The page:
import unittest from Solver import Solver class MyTestCase(unittest.TestCase): def test_negative_discr(self): s = Solver() self.assertRaises(Exception) def test_something(self): self.assertEqual(True, False) if __name__ == '__main__': unittest.main()
Running a test
When ready with the testing code, right-click the test class name - the Run node of the context menu shows Unittests run/debug configuration.
Launch it and observe results in the Test Runner tab of the Run tool window:
First of all, why do we need debugging? Suppose, you hit a run-time error. How to find out its origin? This is where debugging is necessary.
With PyCharm, you can debug your applications without leaving the IDE. The only thing you need to do beforehand, is to place breakpoints in the required places. Let's explore this in details.
Breakpoint - what is it?
Here we'll use the Python line breakpoints.
This is definitely the easiest part of the process. Just click the left gutter on the lines you want to explore - and the breakpoints are there:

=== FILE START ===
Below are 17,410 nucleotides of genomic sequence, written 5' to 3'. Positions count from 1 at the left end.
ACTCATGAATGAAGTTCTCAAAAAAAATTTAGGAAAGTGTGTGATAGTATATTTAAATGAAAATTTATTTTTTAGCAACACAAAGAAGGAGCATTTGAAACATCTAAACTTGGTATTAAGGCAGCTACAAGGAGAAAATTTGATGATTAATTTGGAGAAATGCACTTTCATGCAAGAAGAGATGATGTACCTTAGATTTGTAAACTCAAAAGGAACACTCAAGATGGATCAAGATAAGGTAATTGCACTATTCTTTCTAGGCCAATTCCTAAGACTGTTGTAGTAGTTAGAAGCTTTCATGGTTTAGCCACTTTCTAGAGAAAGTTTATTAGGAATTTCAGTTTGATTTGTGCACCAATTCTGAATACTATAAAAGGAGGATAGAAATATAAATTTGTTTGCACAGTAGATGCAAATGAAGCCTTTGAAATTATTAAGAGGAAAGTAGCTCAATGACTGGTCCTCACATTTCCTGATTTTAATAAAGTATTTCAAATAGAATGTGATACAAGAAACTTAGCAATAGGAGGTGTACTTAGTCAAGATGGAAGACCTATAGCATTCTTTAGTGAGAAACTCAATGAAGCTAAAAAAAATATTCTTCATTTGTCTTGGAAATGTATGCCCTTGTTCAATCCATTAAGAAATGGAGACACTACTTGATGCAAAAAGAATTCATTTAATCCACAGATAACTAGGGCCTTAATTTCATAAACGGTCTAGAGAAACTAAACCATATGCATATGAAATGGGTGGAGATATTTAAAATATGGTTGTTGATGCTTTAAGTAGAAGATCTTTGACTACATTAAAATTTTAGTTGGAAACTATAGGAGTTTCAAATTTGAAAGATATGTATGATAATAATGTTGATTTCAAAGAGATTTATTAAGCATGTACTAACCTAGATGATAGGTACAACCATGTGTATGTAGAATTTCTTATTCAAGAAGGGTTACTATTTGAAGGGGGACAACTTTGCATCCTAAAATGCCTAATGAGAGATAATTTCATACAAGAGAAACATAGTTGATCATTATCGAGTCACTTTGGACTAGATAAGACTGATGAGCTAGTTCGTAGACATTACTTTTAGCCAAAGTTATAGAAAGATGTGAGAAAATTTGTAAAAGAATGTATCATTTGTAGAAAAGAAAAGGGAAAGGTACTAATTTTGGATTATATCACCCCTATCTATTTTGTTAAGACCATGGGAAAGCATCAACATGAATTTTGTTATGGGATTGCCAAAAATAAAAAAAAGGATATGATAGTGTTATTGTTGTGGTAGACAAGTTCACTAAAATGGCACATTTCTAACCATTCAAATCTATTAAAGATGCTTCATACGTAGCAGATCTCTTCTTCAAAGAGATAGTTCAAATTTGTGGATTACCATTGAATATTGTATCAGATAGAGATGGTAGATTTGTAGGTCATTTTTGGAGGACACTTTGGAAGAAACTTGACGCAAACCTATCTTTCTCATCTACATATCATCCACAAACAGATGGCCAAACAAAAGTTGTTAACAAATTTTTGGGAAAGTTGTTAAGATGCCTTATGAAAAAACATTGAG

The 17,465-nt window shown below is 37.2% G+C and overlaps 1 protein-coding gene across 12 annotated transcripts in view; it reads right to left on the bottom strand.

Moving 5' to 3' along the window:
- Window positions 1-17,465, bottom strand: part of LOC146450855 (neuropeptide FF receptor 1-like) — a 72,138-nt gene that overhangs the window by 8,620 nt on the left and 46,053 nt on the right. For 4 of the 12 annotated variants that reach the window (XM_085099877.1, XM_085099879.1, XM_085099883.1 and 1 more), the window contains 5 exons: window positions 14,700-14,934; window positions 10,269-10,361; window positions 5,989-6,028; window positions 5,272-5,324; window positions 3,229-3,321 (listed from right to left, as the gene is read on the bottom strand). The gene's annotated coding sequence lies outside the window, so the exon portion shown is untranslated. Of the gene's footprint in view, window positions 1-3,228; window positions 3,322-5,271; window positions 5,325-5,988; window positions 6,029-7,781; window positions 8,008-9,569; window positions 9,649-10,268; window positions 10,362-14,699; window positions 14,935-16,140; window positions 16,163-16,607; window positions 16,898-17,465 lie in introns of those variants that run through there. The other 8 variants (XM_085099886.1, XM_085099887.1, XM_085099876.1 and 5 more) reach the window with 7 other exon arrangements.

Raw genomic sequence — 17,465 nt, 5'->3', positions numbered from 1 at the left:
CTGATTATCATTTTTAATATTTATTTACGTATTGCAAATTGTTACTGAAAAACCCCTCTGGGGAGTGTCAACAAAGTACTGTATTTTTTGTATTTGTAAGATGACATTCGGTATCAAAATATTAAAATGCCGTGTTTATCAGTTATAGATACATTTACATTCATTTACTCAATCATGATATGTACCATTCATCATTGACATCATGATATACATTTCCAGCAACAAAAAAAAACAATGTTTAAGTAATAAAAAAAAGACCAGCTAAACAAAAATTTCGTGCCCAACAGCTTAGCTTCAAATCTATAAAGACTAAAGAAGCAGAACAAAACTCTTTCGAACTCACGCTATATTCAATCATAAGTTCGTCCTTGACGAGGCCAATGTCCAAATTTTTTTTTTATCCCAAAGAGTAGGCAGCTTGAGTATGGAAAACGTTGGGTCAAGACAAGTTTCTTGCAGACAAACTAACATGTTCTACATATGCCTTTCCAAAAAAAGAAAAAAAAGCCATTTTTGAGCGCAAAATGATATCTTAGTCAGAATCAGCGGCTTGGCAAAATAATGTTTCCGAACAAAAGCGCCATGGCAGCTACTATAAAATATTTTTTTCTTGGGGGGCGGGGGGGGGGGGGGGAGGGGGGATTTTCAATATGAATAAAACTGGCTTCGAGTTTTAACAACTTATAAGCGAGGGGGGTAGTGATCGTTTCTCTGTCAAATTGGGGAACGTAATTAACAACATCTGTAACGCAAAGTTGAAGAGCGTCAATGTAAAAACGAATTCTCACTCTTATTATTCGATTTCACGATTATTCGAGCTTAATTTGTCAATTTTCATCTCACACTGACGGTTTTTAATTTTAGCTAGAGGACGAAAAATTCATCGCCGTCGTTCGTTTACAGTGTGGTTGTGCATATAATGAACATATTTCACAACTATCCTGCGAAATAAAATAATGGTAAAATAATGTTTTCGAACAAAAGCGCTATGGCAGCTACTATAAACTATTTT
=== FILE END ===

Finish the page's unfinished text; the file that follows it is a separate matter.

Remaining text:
Note that each breakpoint is denoted also with a red stripe over the entire line. This color corresponds to a breakpoint that has not yet been reached. Later we'll see how the line at breakpoint changes its color.
By the way, removing breakpoints is same easy - just click the left gutter again.
Hover your mouse pointer over a breakpoint. PyCharm shows a tooltip with the most essential breakpoint information - line number and script address. However, if you want to change breakpoint settings, you have to right-click a breakpoint. Try changing breakpoint settings for your own, and see how the breakpoint icon changes.
So, we are now ready for debugging. Let's start.
First of all, select the same
Solver run/debug configuration from the